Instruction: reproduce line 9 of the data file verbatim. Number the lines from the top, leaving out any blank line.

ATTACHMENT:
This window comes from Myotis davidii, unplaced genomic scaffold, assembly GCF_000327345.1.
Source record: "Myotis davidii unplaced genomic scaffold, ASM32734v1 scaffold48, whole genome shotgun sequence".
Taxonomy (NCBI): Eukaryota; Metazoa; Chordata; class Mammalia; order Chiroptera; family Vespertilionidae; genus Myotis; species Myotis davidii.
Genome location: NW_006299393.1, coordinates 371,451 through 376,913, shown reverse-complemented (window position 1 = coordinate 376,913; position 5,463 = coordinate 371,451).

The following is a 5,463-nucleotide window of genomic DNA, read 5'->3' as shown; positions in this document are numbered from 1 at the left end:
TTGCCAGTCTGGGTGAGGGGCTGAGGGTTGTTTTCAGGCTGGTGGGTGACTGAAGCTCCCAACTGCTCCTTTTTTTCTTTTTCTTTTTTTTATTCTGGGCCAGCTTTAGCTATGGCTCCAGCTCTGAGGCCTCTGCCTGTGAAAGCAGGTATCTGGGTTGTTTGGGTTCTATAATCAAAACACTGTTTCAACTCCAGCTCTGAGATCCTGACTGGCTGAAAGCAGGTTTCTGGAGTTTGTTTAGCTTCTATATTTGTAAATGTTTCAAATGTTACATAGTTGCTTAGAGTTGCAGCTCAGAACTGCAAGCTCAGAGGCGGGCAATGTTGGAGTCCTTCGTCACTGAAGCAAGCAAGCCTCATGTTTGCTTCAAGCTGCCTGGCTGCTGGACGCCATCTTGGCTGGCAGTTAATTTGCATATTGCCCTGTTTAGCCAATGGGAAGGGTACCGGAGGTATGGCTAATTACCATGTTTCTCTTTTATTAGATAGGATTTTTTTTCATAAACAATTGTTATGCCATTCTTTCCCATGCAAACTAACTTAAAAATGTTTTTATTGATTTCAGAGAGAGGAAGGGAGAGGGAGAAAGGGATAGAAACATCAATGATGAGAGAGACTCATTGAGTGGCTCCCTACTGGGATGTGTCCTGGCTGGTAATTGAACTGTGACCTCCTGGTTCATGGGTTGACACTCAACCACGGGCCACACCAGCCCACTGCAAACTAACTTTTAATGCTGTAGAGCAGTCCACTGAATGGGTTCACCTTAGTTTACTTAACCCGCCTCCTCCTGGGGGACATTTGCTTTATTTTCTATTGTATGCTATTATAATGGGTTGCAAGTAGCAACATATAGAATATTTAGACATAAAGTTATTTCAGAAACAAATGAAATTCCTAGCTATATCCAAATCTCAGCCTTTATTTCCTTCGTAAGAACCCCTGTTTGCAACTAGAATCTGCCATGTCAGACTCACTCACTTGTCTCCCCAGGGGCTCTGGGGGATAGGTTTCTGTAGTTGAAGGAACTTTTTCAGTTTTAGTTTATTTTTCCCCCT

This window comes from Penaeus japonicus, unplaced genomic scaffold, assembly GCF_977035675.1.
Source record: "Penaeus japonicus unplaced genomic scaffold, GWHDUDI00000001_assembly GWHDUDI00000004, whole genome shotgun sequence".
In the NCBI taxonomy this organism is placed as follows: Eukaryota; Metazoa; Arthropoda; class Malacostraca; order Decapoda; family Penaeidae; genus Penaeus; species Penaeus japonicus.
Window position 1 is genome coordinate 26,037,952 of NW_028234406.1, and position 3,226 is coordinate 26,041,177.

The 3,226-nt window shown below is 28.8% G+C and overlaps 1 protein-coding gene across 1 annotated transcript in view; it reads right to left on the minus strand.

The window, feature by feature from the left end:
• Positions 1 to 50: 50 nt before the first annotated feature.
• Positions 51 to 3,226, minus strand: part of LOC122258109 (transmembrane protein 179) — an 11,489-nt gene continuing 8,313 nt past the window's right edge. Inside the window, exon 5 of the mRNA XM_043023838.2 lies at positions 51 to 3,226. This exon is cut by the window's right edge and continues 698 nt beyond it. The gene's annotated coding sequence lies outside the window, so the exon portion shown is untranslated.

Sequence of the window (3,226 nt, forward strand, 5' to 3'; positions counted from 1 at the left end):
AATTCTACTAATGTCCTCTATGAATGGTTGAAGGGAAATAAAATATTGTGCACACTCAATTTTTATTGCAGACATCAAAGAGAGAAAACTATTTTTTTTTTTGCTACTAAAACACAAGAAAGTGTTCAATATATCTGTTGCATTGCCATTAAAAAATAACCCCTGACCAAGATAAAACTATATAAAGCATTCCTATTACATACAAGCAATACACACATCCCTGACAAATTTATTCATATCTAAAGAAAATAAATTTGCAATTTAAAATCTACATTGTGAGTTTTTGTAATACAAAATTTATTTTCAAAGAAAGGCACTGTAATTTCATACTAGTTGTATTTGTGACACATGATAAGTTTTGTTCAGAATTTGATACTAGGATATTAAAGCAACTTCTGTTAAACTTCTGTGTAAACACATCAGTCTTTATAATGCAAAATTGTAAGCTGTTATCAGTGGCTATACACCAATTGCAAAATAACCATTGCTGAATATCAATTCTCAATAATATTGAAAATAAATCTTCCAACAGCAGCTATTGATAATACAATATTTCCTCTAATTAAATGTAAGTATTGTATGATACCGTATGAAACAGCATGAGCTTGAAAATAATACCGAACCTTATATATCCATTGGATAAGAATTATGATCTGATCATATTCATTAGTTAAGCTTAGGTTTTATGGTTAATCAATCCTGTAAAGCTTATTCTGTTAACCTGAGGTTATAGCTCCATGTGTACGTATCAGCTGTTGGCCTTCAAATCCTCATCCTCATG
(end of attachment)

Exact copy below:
In the NCBI taxonomy this organism is placed as follows: Eukaryota; Metazoa; Arthropoda; class Malacostraca; order Decapoda; family Penaeidae; genus Penaeus; species Penaeus japonicus.